Category: Selling Tax Services

The Easiest Way to Double Your Tax Firm Revenue

You probably already know that your client list is the single most valuable thing in your business.

That list represents people that already know, like, and trust you. You have a relationship with them, and they hold you in high esteem (hopefully!). They view you as a trusted advisor, and should generally take any advice that you give them positively.

You can leverage this relationship to double your revenue. Here’s how…

The vast majority of tax professionals are not running what I refer to as a boutique tax practice, which is the type of practice I prefer to operate. What I mean by boutique is a tax practice that offers a singular service to a singular clientele. For example, I built my first private practice by offering state and IRS Collections representation to family-owned trucking companies in five western states with an average of 5 to 10 trucks. I didn’t offer seasonal tax preparation, ongoing bookkeeping service, payroll, etc. Highly focused, highly niched. Boutique.

Obviously, most Tax Marketing Tips readers aren’t operating that way (there are distinct pros and cons to that business model). In general, tax practitioners offer more than just tax prep services. I don’t know specifically what other services you offer, but I’m sure they exist. Here’s the critical question: How many of your clients take advantage of ALL your services?

The answer should be, “…as many as possible!”

So the easiest…simplest…fastest…cheapest way to drastically increase revenue is this: Make more offers.

Your clients love you. They appreciate you. They trust you.

Your tax prep only clients need and trust your tax planning advice. Your tax resolution clients need and want your tax prep, payroll, and accounting services. If your client’s income exceeds that 400% of federal poverty line threshold, they need and want your guidance about navigating … Continue reading

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If I was broke and homeless, here is what I would do to start over (again)

It was April 24, 2001, and I had just shut down a tax prep office with 15 preparers that completed a five-figure 1040 volume, and that hadn’t even existed five months earlier.

It was my last day on active duty in the U.S. Navy, and I was heading back home to Oregon. I only made it to Colorado, but that’s a totally different story.

As I left Norfolk, VA that day, I was obviously thinking about my future. Given my nuclear training, I assumed that the legacy of my Navy experience would be a career in nuclear power. The strange task of building a tax prep office from scratch to service the largest concentration of military personnel in the world was something I viewed as nothing more than the grunt work I had to do because I was on the short end of my enlistment.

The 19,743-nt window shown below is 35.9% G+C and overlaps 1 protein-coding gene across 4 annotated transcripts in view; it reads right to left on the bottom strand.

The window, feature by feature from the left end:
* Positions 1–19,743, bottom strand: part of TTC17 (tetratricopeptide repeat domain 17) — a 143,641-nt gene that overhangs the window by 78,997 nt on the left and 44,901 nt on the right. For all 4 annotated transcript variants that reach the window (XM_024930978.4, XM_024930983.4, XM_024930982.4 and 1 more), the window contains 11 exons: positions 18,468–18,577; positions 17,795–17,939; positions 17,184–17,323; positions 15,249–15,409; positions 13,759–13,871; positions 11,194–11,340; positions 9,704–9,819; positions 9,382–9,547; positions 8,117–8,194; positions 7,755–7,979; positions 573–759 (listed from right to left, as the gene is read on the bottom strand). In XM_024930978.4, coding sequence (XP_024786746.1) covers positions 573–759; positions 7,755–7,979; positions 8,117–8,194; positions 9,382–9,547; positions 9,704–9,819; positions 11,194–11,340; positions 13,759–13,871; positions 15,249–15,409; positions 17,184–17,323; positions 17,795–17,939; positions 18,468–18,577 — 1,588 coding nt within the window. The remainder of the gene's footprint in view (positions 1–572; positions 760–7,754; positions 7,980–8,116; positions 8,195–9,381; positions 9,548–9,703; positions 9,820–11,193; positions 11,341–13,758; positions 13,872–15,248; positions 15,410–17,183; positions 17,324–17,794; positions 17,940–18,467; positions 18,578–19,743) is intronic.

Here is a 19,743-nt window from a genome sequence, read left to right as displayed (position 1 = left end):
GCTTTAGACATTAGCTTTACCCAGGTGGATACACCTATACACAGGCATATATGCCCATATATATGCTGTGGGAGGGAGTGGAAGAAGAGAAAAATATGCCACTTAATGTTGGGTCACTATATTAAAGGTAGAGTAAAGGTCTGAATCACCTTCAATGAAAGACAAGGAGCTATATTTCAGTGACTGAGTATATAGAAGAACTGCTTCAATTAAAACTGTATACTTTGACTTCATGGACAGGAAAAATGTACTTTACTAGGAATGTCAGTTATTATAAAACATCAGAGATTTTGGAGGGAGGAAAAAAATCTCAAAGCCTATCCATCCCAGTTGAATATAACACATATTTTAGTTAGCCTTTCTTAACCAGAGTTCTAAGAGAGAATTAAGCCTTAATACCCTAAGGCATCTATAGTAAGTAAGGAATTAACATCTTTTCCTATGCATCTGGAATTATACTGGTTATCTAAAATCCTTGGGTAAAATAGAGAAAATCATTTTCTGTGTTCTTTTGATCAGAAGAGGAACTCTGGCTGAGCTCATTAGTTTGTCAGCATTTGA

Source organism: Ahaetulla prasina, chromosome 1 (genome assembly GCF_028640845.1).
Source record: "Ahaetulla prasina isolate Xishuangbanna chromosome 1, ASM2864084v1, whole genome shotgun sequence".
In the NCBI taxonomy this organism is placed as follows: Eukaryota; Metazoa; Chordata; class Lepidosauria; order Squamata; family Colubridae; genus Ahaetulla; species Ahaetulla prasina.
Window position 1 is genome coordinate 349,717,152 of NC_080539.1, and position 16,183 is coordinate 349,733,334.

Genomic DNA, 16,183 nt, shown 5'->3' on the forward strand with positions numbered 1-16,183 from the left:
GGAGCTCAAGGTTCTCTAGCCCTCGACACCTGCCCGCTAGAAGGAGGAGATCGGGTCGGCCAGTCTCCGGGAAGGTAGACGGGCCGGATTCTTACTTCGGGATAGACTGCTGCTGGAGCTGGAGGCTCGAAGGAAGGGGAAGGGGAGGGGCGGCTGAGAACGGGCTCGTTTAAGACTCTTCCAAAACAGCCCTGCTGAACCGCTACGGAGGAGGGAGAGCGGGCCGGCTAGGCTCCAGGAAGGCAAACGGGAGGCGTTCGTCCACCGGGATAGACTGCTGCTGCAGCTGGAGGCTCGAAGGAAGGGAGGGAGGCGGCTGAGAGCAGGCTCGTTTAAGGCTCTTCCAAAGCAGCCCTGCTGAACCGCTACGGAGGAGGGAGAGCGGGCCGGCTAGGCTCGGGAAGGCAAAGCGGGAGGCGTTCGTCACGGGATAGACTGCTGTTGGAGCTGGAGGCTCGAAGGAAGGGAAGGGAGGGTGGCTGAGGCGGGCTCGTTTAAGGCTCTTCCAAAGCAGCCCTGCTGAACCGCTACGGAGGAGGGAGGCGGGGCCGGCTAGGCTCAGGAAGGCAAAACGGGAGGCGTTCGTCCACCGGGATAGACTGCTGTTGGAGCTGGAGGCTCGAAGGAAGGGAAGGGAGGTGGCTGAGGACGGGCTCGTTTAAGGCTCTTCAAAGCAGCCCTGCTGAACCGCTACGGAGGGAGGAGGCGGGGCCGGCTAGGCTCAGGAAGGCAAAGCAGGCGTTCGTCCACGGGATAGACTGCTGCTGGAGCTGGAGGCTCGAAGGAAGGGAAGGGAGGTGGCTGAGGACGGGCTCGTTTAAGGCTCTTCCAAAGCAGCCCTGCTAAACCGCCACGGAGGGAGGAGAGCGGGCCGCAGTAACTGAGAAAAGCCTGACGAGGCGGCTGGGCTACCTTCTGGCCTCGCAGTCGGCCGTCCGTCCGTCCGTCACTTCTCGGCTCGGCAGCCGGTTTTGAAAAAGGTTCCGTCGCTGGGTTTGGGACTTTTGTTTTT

I never thought it would become my career.

And that’s one of the great things about life: You just never know where it’s going to take you.

If I had had a crystal ball at the time, I would have treated that tax season differently. I would have actually learned how to prepare a return, rather than just treating it as an IT problem, among other things. It could have been a tremendous learning experience, if I had allowed it to be, and it would have put me several years ahead in life.

As I started civilian life, tax or accounting never even crossed my mind. And later in 2001, I chose a woman over a nuclear power job in New York. Then I somehow ended up in real estate. Then I ended up divorced, bankrupt, and homeless.

So seven years after my first tax season, I ended up having my second, entirely out of necessity. I consider it somewhat … Continue reading

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So what happens to the pudding?

Last night, while rocking out to Pink Floyd’s iconic “Another Brick In The Wall”, one lyric in particular lodged itself in that part of my brain that never stops thinking about sales and marketing:

“If you don’t eat yer meat, you can’t have any pudding. How can you have any pudding if you don’t eat yer meat?”

Before you go thinking I’ve totally lost my marbles, allow me to explain.

In the movie version of The Wall, the lyric pertains to the schoolmaster yelling at children that they must finish their meal before they can have dessert (“pudding” is a general British slang term meaning any dessert).

Most parents in the United States probably apply the same rule to their own children. My upbringing was no different: No dessert before dinner.

This frames a really nice analogy for how we have to view the growth of our tax practices: Marketing activities must precede getting new clients.

I’m going to take this weird analogy a step further. If you sit down for a nice dinner at a restaurant, your meal normally progresses in this order: Appetizer, salad, entree, dessert.

Our new client acquisition activities essentially follow this same pattern. Appetizers are the visitors to our web sites, the names on our tax lien mailing lists, the folks listening to our radio spots. When these individuals raise their hand to request information from us, they become a lead, which is our salad. Once they then progress to actually speaking with us — an actual consultation — they become a prospect, and we get to eat our meat. Once they engage your services and pay you money, we get our dessert — a delicious new client.

This entire chain of events, commonly referred to as a sales funnel, is the sequence you must lead all clients … Continue reading

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